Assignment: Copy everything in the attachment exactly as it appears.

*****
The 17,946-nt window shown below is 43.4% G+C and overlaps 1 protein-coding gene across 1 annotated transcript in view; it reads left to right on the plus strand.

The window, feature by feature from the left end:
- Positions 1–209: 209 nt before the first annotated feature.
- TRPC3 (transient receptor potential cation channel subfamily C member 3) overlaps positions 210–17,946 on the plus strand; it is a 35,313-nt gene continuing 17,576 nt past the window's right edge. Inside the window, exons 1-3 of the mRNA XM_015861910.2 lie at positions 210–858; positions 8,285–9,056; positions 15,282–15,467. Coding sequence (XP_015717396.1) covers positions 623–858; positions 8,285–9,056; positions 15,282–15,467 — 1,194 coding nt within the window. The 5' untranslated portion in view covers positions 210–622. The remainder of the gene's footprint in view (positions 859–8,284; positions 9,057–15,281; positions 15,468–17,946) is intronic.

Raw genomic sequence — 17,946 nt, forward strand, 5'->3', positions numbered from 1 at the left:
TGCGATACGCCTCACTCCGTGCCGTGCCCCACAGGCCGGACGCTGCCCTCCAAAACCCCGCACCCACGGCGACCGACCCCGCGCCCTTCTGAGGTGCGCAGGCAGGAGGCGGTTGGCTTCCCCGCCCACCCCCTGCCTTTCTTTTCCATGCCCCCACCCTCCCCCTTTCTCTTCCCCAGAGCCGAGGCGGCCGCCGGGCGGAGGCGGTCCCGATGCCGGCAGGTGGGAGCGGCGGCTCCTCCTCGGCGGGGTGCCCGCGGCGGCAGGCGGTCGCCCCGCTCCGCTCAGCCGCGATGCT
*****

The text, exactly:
The 17,946-nt window shown below is 43.4% G+C and overlaps 1 protein-coding gene across 1 annotated transcript in view; it reads left to right on the plus strand.

The window, feature by feature from the left end:
- Positions 1–209: 209 nt before the first annotated feature.
- TRPC3 (transient receptor potential cation channel subfamily C member 3) overlaps positions 210–17,946 on the plus strand; it is a 35,313-nt gene continuing 17,576 nt past the window's right edge. Inside the window, exons 1-3 of the mRNA XM_015861910.2 lie at positions 210–858; positions 8,285–9,056; positions 15,282–15,467. Coding sequence (XP_015717396.1) covers positions 623–858; positions 8,285–9,056; positions 15,282–15,467 — 1,194 coding nt within the window. The 5' untranslated portion in view covers positions 210–622. The remainder of the gene's footprint in view (positions 859–8,284; positions 9,057–15,281; positions 15,468–17,946) is intronic.

Raw genomic sequence — 17,946 nt, forward strand, 5'->3', positions numbered from 1 at the left:
TGCGATACGCCTCACTCCGTGCCGTGCCCCACAGGCCGGACGCTGCCCTCCAAAACCCCGCACCCACGGCGACCGACCCCGCGCCCTTCTGAGGTGCGCAGGCAGGAGGCGGTTGGCTTCCCCGCCCACCCCCTGCCTTTCTTTTCCATGCCCCCACCCTCCCCCTTTCTCTTCCCCAGAGCCGAGGCGGCCGCCGGGCGGAGGCGGTCCCGATGCCGGCAGGTGGGAGCGGCGGCTCCTCCTCGGCGGGGTGCCCGCGGCGGCAGGCGGTCGCCCCGCTCCGCTCAGCCGCGATGCT